There’s no place like home. May the God of love and grace bless your home today. May His love live there always.
My people will live in peaceful dwelling places, in secure homes, in undisturbed places of rest.
Isaiah 32:18 – NIV
This week marks 32 years since the day the moving van rolled into the driveway loaded down with all our earthly belongings. Wow! For an old Army brat who moved 29 times in her first 18 years, 32 years in the same house is absolutely astounding!
It felt like I had looked at a zillion houses by the time the real estate agent and I pulled into the driveway in her battered 70s era green Plymouth Fury. I was immediately struck by the front porch with its high ceiling, black wooden shutters, tall white columns, and wrought iron railings. This was no ordinary brick rancher. It had character.
That character didn’t stop with the house, but flowed into the yard with its wealth of fully established trees and well seasoned shrubs. There were perennial flower beds with dogwood trees, even a spectacular rose garden. After life in a townhouse in the D.C. metro area, the 1.68 acre lot felt like a plantation!
We had put in a low bid offer on a recently constructed two story house in a new subdivision, but my mind kep coming back to this house. When our offer was declined, I knew it was a sign. I knew right then and there where we were supposed to go.
Eric was tied up at work so I set up another showing to confirm my gut feeling that this was the house. However, when the agent called to arrange it, the owners requested to remain at the house while I toured it. The idea made me a little uncomfortable, but learning that they were in their late 80s and didn’t have an easy place to go, I agreed. The situation was a bit unorthodox, but looking back, I think they were checking us out, hoping to see if we were the right people for their home.
Mr. & Mrs. Cooper were seated in the small bedroom that served as a study, remaining quiet while we walked through the other rooms. Finishing my tour with our agent, I paused at the bedroom doorway for introductions. It was subtle, but unmistakable. I was being interviewed.
I quickly warmed to this delightful elderly couple and soon learned a bit of their story. It turned out that Mr. Cooper was a retired Navy chaplain. Returning to their hometown after his retirement, they had built the house in 1963 on part of the property that had been Mr. Cooper’s family farm. He had spent his boyhood years in an old farmhouse just down the road. They had strong ties to this land. No small wonder they wanted the right family to find it.
Mr. & Mrs. Cooper had enjoyed many happy years in this house, but now, the property had become too much to manage. They were headed to a retirement facility in the mountains. One look into Mrs. Cooper’s moist eyes told me that this move was hard for her. She loved this place. They both did.
We must have passed the test because they readily accepted our offer. The real estate agent had shared our ideas for updates and renovations. The Cooper’s were so pleased, excited that a young couple would have the energy and enthusiasm to update and improve the place.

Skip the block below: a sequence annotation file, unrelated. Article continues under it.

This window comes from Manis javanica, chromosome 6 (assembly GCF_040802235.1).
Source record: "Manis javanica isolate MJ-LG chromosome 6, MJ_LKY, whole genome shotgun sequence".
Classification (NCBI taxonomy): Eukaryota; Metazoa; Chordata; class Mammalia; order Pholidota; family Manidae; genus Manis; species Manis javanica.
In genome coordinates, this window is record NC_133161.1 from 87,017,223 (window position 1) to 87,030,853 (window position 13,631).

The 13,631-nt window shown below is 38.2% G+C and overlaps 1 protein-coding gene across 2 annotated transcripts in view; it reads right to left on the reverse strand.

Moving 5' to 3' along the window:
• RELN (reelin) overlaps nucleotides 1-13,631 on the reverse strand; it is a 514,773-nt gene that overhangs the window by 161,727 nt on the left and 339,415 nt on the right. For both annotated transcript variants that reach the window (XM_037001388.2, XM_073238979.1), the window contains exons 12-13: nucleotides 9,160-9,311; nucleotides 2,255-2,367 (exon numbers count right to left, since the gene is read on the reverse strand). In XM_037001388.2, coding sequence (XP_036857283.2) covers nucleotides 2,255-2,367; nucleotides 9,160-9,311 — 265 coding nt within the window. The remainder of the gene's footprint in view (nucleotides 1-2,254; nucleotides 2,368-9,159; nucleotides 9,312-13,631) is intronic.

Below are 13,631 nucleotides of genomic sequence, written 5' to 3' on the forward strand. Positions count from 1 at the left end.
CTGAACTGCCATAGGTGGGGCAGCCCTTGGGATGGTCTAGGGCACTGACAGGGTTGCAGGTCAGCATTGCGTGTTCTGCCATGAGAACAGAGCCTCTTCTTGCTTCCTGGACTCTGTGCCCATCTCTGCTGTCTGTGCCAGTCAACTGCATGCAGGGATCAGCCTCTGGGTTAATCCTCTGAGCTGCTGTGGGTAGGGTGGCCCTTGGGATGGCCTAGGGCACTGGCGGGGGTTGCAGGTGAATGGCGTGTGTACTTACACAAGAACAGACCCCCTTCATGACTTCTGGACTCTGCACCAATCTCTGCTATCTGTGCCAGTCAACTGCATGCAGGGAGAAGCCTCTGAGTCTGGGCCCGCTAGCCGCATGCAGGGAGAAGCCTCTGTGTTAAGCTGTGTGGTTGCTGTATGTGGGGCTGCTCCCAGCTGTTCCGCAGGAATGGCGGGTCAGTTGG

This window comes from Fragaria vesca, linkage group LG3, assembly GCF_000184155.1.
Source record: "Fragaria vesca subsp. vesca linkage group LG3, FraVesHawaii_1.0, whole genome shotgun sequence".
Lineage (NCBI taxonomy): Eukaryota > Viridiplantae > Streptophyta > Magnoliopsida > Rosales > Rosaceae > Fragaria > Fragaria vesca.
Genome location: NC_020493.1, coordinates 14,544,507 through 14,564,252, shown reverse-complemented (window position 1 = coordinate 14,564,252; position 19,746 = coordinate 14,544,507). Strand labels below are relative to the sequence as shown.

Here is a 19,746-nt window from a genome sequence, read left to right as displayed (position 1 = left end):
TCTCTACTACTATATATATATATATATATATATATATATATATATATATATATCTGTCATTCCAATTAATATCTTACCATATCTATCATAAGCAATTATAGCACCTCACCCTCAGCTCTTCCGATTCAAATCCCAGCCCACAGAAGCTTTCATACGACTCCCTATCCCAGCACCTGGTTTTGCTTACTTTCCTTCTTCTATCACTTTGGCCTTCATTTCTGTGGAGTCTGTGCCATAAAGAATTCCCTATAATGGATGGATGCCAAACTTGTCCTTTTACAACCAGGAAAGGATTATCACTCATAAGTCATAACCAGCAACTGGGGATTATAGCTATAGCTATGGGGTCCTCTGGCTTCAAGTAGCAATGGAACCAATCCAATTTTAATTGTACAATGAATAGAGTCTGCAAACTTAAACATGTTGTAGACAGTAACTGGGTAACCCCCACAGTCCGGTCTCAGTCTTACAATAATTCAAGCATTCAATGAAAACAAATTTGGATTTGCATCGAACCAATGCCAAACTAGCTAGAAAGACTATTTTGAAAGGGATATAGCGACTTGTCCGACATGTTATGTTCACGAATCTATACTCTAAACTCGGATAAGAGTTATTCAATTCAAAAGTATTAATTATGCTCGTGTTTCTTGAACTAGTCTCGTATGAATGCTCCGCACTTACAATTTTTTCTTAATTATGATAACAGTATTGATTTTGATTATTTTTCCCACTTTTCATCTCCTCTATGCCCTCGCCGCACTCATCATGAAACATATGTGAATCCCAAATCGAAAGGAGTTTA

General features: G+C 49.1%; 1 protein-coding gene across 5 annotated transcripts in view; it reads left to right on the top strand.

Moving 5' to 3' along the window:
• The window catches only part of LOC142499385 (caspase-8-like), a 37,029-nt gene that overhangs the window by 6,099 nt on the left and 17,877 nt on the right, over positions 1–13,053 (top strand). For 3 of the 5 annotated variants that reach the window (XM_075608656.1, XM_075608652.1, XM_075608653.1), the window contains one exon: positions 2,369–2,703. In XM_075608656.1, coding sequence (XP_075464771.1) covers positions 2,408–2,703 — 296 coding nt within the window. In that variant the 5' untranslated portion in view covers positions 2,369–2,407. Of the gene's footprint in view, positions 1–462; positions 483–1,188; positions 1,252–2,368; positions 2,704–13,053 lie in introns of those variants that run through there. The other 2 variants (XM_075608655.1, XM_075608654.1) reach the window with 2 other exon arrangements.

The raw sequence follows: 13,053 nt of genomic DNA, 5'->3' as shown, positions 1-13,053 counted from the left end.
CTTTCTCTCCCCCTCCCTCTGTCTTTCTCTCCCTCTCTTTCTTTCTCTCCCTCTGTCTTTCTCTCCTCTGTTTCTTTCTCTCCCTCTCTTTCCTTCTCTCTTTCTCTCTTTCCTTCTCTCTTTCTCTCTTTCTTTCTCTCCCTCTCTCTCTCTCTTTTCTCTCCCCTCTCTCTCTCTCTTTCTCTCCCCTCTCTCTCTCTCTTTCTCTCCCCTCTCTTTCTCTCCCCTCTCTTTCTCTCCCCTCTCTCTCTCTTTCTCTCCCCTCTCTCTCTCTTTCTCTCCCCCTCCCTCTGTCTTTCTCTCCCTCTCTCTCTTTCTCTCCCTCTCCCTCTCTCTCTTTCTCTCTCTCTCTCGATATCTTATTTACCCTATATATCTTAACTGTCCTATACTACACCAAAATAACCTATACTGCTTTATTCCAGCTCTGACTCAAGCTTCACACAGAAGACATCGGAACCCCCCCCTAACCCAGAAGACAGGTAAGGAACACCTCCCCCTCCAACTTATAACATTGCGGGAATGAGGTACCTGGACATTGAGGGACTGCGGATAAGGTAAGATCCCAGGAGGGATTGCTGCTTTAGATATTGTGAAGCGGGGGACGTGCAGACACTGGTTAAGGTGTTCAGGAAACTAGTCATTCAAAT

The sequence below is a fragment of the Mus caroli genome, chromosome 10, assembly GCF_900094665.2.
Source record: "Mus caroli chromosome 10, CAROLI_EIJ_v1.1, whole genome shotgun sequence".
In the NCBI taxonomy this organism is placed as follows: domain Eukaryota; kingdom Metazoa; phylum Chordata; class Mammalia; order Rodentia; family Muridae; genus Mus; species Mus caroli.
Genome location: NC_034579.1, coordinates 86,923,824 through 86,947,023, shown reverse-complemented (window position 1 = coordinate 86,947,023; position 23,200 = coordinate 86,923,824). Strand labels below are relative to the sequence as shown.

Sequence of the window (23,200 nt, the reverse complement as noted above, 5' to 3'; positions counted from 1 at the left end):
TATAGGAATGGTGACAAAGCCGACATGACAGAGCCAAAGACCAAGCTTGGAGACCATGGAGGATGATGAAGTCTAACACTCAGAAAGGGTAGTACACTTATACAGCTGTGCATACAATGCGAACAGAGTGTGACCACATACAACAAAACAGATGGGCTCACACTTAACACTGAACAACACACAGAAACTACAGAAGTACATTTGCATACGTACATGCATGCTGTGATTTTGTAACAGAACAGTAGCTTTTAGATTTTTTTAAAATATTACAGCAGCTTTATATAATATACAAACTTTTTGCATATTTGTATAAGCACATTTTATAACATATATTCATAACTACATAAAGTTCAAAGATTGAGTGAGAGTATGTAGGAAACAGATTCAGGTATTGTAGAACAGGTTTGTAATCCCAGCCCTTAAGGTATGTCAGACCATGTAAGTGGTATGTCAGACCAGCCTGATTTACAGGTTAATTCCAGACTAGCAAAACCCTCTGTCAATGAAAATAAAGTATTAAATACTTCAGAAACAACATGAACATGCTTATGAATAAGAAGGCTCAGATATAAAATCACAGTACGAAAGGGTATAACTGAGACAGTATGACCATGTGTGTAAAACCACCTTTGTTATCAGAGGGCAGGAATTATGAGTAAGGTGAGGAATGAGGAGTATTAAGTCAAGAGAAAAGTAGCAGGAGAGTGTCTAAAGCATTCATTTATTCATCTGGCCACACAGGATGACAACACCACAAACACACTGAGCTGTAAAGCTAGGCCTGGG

My heart broke just a bit at the closing when I saw the tears in their eyes. It was so hard for them to let the house go, so hard to walk away from the life they had made here. We promised we would take good care of the house, but the pained look on their faces nearly broke my heart. I can still see their bittersweet smiles as they bid us farewell.
The next morning, I found myself sitting on the brick steps of the front porch watching the sun peek over the treeline. Eric’s mom had come to help me paint what we could before the moving van arrived. Sitting there on the steps munching on my biscuit and sweet tea, I smiled, a feeling of peace settling on my shoulders. I felt it quite clearly. I had come home.
What makes a house a home? Is it the paint choices or the custom window treatments? Is it the granite countertops or the hardwood floors? No, what makes a house a home is the love within its walls. It is the laughter of friends gathered at the table. It is the pitter patter of tiny feet, the playtime giggles and bedtime prayers. It is the joy of a happy marriage, the beauty of a shared life.
There are 32 years of memories nestled within the walls of this house, times of joy, times of sorrow. A little boy grew to manhood here. A couple has grown older together, weathering the years in grace and love. We have made this house our home.
Mr. & Mrs. Cooper have long since gone to glory, but their touch remains here, . I can see Mrs. Cooper’s touch in the tiger lilies and peonies that push through the earth each spring. I can see Mr. Cooper’s imprint in the storage room, in the shelves that line the walls, in the worn string that trails down from the bare bulb in the ceiling.
I like to think that Mr. & Mrs. Cooper would like what we have done with the house and yard. They would love how the trees and shrubs still flourish. I can’t help but smile when I notice their lasting touches. They loved this place, and we have loved it too. It is home.
Whoever pursues righteousness and love finds life, prosperity and honor.
Proverbs 21:21 – NIV
O Dear Father, thank You for those who have gone before, those whose imprints remain on our hearts, whose words and deeds influenced us. O Lord, we give thanks for the beauty of our homes, for the love that lines the walls, for the memories shared, the lessons learned together. Let us treasure the gifts of family and friends, the people You have put in our path to lead and love us. May Your presence remain in our homes that we would serve You well all our days.